As the U.S. stock market reaches new highs, it is common for people to ask if the market has become overvalued. Based upon many absolute valuation metrics this appears to be the case, but looking at relative valuation tells a different story.
Perhaps the most widely used measure of value is the price-earnings ratio. The inverse of this figure - the 'earnings yield' - is a better gauge because it allows for comparisons with rates of return of other asset categories.
Currently, the earnings yield (using the cyclically adjusted price earnings ratio) is 3.33%. Over the past 30 years this yield has averaged 4.37%, so based on this measure the market appears to be “paying” very little and therefore may be expensive. While this absolute valuation method is popular it misses an important point: stocks (and their earnings yields) don't exist in isolation; they should be considered relative to other investment alternatives. To do this, I subtract the real return on the 10 year Treasury note from the CAPE earnings yield. This ‘relative earnings yield’ is currently 2.77%, which is above its 30 year average of 1.97%. The chart below shows that while the absolute earnings yield is below its recent historical average, the relative earnings yield is actually higher than recent norms.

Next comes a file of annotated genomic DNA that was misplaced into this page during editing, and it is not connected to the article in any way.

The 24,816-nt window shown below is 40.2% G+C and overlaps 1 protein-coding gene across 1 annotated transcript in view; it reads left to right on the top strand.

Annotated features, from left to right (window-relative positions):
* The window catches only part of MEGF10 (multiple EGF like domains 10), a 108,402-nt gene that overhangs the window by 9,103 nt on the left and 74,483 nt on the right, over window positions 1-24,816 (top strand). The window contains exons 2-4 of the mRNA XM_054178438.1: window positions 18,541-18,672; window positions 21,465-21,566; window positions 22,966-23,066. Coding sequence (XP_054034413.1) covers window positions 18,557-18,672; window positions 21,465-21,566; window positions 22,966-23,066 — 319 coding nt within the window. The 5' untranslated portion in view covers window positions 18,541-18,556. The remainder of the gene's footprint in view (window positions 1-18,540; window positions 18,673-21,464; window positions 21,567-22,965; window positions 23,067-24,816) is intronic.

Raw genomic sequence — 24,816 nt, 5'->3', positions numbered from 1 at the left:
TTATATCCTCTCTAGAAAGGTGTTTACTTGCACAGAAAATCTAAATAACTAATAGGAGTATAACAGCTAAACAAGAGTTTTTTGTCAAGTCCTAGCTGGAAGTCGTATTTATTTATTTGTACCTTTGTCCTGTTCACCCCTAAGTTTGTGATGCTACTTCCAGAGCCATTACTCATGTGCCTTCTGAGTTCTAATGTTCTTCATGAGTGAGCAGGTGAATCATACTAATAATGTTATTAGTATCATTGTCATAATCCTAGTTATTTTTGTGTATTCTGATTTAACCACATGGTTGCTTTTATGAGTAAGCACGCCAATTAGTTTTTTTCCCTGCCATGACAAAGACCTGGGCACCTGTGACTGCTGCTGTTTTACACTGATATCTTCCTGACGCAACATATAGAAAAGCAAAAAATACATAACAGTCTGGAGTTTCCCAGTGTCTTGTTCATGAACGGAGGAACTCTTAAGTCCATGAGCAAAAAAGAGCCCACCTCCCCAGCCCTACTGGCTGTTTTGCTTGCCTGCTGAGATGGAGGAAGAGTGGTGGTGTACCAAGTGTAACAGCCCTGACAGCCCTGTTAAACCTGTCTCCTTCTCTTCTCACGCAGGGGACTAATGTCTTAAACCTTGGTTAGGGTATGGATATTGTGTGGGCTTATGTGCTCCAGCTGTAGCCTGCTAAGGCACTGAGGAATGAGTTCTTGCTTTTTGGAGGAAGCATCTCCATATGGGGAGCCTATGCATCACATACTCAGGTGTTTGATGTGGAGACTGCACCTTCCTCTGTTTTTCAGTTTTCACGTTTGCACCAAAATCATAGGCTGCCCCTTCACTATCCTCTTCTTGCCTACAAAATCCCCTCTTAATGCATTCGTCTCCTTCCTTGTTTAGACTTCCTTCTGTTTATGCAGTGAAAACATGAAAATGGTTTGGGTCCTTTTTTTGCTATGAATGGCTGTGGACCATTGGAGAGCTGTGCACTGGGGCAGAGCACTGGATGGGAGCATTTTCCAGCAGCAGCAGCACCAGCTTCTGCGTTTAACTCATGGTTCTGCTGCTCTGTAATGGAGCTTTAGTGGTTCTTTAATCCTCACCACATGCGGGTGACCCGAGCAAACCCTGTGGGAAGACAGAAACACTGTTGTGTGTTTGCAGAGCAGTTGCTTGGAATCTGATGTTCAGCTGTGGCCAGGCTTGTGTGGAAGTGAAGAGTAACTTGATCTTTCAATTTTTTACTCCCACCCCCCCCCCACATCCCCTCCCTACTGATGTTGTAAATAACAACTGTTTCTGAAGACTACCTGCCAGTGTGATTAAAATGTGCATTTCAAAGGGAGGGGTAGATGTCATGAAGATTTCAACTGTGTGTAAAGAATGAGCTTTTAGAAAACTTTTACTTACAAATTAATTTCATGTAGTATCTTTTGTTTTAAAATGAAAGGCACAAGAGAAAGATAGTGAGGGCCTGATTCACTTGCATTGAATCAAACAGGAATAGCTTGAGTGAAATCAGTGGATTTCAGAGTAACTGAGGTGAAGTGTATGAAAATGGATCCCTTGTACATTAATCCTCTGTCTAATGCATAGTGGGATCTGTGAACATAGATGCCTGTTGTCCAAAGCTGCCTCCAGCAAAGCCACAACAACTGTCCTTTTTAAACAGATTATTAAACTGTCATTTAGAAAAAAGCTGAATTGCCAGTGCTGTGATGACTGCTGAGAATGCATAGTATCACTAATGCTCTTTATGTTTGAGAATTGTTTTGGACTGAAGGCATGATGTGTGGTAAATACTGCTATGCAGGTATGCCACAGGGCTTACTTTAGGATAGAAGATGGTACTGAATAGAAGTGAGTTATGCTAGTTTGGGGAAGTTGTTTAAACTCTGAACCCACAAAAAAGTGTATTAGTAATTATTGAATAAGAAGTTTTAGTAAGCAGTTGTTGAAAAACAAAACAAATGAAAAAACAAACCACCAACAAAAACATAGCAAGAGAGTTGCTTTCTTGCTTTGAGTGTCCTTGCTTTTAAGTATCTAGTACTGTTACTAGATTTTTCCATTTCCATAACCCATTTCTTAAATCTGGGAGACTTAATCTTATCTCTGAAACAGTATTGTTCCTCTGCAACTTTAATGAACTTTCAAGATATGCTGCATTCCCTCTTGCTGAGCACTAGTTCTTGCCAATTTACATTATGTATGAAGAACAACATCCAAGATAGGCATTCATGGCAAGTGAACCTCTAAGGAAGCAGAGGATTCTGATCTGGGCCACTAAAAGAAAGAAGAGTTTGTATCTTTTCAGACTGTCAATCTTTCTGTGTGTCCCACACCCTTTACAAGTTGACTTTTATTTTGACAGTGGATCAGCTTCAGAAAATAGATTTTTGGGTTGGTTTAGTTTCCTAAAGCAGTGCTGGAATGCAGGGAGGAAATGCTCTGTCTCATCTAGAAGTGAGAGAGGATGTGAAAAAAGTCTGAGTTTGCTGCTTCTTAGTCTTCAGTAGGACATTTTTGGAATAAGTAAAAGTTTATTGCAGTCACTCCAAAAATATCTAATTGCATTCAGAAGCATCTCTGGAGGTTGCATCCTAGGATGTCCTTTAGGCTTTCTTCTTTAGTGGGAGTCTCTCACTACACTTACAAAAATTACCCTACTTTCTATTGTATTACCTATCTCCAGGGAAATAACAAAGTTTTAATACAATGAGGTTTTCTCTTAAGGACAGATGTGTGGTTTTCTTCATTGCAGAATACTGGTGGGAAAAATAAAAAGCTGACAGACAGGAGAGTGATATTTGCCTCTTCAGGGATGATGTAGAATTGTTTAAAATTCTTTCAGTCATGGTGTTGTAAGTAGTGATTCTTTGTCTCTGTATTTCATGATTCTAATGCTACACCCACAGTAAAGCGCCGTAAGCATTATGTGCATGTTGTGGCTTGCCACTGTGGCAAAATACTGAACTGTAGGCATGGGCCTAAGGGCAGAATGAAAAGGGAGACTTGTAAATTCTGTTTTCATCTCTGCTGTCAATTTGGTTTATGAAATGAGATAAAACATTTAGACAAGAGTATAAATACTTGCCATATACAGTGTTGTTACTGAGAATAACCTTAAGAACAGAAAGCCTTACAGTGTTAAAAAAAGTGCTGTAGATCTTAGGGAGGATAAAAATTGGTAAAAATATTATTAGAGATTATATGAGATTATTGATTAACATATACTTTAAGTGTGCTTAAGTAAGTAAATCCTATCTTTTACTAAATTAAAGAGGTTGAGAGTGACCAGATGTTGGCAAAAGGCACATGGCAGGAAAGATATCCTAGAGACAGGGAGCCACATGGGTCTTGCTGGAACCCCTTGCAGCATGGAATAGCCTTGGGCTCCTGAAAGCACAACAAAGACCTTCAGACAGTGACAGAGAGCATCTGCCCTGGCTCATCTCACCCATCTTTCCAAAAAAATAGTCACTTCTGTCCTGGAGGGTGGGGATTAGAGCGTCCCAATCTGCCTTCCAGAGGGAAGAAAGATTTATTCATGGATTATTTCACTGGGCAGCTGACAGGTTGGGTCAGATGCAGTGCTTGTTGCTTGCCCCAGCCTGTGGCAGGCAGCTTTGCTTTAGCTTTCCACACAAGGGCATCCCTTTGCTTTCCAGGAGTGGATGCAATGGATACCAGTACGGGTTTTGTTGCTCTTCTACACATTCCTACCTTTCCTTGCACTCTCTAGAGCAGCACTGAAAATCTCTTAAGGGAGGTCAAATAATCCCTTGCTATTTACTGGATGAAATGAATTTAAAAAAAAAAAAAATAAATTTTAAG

Does this mean that stocks should rally to bring the relative earnings yield into line with its historic average? No, there are many factors that would argue against that view. The point of the exercise is not to make specific market predictions, but to help investors understand that so long as real interest rates remain low, the stock market isn't necessary overvalued. Note that real rates could rise by around 75 basis points before relative earnings yields would be back to average. This means that the 10 year Treasury note would need to yield around 3% before the relative valuation of the stock market and the 10 year Treasury would retrace to recent historical parity.
Of course, a rise in rates isn’t the only potential catalyst that can change the current valuation dynamics. Second quarter earnings will be reported over the following weeks and if these reports come in strong, the earnings yield will begin to rise. More importantly, investors may be willing to pay more for stocks if they are exhibiting earnings growth even though a strong earnings season would make it very likely that the 10 year rate gets to 3% more quickly than currently projected.
Specific predictions concerning the future path of interest rates, earnings reports, and investor appetites require a great deal of guesswork. What can be known, from past and present data, is that the stock market isn’t necessarily overvalued at this time.
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